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July 2011 Archive for AgDairy Market Update

RSS By: Robin Schmahl, Dairy Today

Robin Schmahl is a commodity broker and owner of AgDairy LLC, a full-service commodity brokerage firm located in Elkhart Lake, Wis. He provides dairy market insight.

Dairy May Be Following Other Markets More Closely

Jul 25, 2011

Volatility in cash cheese, butter and nonfat dry milk has been as unpredictable as the other commodity markets and weather over the past few weeks. Meanwhile, recent hot, humid weather has impacted U.S. milk production.

Volatility in cash cheese, butter and nonfat dry milk has been as unpredictable as the other commodity markets and weather over the past few weeks. One can clearly say there is no trend, unless perception and volatility is a trend.
One week we may see no outside influence on the dairy trade coming from the other markets, while the next seems to bring a strong correlation to what is taking place in the other markets influenced by both national and international events. Have we been global long enough and trading volume increased enough in the dairy complex to bring in more traders? Volatility usually brings more trading activity.
This past week has increased concern over the impact hot, humid weather was having on milk production. California went through a bout of hot weather earlier, which has since tempered. The Plains, Midwest and Northeast were the recipients of an event dubbed the “Dome of Gloom,” with the hottest weather experienced in years.
Concern erupted over the stage of the corn crop as many stated this was right during pollination. Stories of yield losses circulated. However, further analysis indicated much of the corn crop may have benefited from the heat. The nation’s corn crop, according to the weekly Crop Progress report, indicated the crop was about a week behind. Furthermore, the resulting heat units were beneficial to late planted crops. There is no doubt some of the corn crop was affected. It will be difficult to tell the impact until harvesting is done.
The more direct impact for the dairy industry was the significant decrease seen in milk production. Farmers tried their best to keep cows comfortable and alive. There have been numerous reports of cow deaths due to the intense heat and humidity. Milk receipts in many areas were down 10% or more along with reduced components. The heat spell was long enough in duration to make in difficult for cows to regain their production capability once the weather tempers.
Lower milk output seems to have caught the attention of cash buyers, especially in block cheese. Less than two weeks ago, the price was declining, reaching below $2.00. However, it was only for a brief period of time. Buyers were aggressive last week, pushing the block cheese price to the highest level in three years. This buying and reluctance of selling seems to stem from the idea that production will tighten at a time when buying interest and demand generally increases.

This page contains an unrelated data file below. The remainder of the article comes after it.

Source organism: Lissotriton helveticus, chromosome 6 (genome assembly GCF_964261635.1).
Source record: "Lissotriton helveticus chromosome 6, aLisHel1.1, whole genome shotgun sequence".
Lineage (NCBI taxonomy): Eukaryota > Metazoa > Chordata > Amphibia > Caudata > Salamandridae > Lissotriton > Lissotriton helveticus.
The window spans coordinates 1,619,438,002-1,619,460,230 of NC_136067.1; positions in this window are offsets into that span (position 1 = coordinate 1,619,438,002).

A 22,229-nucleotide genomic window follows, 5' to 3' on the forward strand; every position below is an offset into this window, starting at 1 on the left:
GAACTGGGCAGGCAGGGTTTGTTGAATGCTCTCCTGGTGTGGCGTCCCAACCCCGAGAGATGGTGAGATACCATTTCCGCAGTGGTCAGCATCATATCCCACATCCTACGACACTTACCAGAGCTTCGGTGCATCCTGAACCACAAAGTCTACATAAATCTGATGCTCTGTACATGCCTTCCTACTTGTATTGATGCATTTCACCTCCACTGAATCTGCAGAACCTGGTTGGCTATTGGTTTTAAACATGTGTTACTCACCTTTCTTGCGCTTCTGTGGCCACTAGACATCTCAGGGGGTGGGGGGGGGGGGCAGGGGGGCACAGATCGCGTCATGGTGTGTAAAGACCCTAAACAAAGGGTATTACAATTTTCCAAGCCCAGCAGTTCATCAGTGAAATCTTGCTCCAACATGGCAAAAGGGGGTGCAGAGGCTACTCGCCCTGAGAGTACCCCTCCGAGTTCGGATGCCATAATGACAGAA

Current cheese prices, although welcomed by dairy producers, may be a little precarious. Although the June inventory of American cheese showed a decline of 2.8 million pounds from May and 8.0 million pounds below a year earlier, total cheese stocks increased 3.0 million pounds from May and 13.0 million pound above a year ago. This in itself does not seem like a big deal and is not necessarily bullish or bearish to the market. However, the comparison that makes the market a bit suspect is the comparison of price and stocks three years ago when cheese prices were this high.
American cheese inventory in June 2007 was 565.9 million pounds versus the recently released June inventory this year of 619.0 million pounds. Total cheese stocks in June 2007 were 891.2 million pound while June 2011 was 1.051 billion pounds. Looking at these numbers, it would suggest price should not be this high, but there is a fear that tighter supply with good demand will decrease stocks significantly.
Consumer demand will be the key. The purpose of high prices is to cure high prices. If demand slows and supply begins to build, prices will need to decline. If seasonal demand remains strong and buyers want fresh cheese, it will not make any difference what inventory is for the next few months.
My recommendation is to use put options for closer months to establish some nice floor prices. Initiate fence strategies for later months for maximum downside protection while still allowing for the ability to captures some upside to the sold call option strike price. A put option spread is another method if you do not want to be involved in potentially having to pay margin if prices increase. Put option spreads will limit downside protection, but it is better than doing nothing.  
Upcoming reports:
-          July Agricultural Prices report on July 29
-          Dairy Products report on August 1
-          California 4a/4b prices on August 1
-          Fonterra auction on August 2
-          July federal order class prices on August 5
-          California Class I price on August 10